Touloub is interested in the ways in which our rapid technological progress has devalued the methods—whether written words, symbols, or images—by which we have communicated information in the modern era. And he wants to propose an alternative way in which images can insert themselves into this degradation of meaning.
In works like his “sight scenario – horizon” series on view at the fair, he proposes that we might stop communicating by directly representing various concepts and instead communicate on a sensory level. The works aren’t meant to be read or explained, but rather experienced.
Through that contemplative process, Touloub’s work considers the possibility that images and symbols provide alternative, nimble methods of expression—ones that, perhaps, aren’t as easily manipulated or misunderstood as language. As an artistic statement—or a method of dissecting today’s world—it’s an admirable effort.
B. 1980, Montevideo, Uruguay • Lives and works in Los Angeles
Gaudel de Stampa • Presents Section, Booth P33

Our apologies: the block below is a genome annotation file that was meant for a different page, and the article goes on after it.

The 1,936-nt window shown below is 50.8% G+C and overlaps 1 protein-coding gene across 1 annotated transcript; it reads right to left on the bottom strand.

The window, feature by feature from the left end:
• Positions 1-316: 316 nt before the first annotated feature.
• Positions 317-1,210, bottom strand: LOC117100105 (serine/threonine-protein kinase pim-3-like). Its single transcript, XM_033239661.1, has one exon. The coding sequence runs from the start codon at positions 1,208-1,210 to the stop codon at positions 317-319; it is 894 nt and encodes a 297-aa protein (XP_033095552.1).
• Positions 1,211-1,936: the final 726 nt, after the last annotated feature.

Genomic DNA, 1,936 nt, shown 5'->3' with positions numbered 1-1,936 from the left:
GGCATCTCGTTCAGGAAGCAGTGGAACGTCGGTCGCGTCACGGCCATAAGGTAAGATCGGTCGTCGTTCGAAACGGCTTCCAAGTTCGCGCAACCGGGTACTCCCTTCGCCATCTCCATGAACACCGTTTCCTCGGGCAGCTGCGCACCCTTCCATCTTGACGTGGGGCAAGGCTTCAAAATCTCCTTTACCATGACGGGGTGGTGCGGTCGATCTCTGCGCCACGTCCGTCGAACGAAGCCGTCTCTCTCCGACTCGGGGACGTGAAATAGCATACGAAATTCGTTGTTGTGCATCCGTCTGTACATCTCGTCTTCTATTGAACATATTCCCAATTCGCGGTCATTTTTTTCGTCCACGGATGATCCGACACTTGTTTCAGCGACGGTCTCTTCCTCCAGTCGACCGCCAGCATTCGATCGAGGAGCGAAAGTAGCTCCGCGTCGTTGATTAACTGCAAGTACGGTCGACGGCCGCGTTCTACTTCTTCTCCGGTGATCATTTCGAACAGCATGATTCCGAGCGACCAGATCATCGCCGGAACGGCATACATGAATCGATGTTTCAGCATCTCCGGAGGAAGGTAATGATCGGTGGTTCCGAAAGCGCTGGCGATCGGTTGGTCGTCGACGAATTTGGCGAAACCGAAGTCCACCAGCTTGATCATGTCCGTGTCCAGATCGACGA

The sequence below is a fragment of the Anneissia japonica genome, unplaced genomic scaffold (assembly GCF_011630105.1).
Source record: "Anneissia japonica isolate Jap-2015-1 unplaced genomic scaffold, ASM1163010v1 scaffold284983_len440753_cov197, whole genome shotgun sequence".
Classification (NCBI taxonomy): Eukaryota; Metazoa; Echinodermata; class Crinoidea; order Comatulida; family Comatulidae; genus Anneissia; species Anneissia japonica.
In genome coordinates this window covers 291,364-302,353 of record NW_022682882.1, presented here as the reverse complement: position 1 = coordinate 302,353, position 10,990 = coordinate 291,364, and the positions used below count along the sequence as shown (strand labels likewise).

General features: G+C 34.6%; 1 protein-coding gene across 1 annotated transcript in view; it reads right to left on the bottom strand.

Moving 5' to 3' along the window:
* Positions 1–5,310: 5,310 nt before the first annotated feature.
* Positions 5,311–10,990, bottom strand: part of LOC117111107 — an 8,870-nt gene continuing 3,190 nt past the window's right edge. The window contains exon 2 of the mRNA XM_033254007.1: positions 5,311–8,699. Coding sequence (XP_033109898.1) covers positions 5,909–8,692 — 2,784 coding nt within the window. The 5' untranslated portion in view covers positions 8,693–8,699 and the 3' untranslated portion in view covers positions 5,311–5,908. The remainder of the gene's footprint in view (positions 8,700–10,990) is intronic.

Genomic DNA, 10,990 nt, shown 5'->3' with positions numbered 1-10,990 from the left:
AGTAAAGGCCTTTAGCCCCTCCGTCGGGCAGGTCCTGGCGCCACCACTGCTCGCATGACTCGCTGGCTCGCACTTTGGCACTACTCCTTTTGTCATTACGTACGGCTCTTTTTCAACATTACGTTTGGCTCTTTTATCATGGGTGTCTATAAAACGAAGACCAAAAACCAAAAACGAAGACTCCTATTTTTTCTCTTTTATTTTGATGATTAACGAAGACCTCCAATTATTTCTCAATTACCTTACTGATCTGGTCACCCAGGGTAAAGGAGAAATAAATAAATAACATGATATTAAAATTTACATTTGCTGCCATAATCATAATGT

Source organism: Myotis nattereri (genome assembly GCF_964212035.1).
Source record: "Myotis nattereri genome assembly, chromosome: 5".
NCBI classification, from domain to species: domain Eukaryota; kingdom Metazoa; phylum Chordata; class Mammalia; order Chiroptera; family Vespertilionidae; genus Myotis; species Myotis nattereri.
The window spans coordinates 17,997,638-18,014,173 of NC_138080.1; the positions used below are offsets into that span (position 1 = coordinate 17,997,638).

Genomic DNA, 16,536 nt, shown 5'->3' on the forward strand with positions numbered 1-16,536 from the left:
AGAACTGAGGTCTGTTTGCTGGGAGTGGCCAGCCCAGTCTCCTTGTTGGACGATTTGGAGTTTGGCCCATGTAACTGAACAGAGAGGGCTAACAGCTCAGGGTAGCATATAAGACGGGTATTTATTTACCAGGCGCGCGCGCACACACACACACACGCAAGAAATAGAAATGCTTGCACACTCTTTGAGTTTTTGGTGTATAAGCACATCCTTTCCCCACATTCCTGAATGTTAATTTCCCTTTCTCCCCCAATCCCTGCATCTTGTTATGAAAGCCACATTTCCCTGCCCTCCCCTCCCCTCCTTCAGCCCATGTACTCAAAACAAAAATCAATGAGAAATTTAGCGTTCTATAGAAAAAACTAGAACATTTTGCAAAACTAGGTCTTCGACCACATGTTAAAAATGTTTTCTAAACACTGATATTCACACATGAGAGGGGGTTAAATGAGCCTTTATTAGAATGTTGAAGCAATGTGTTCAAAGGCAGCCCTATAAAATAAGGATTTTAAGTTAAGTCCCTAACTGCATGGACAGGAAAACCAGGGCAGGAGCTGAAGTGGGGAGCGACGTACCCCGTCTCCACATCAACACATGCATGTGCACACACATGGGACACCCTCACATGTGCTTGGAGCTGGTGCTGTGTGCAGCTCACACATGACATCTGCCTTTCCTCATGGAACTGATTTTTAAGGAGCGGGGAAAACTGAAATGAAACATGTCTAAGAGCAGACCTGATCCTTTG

Mulleady’s canvases teem with magicians, raiders, bruisers, and hedonists. The world she paints makes no bones about life’s pitfalls, from abuse to alcoholism, but is given levity through flourishes of humor. In one work, four women from different eras each wrestle with demons. One battles a monster; another, who the artist notes resembles Melania Trump, is chained under a T.V. While informed by numerous art-historical precedents, from Martin Kippenberger to Otto Dix, Mulleady’s work deals in decidedly contemporary issues, namely the isolation induced by technology and luxury. Museums and galleries have taken note: She just closed a solo at Freedman Fitzpatrick, and she’s prepping for another at Kunsthalle Bern, opening this May.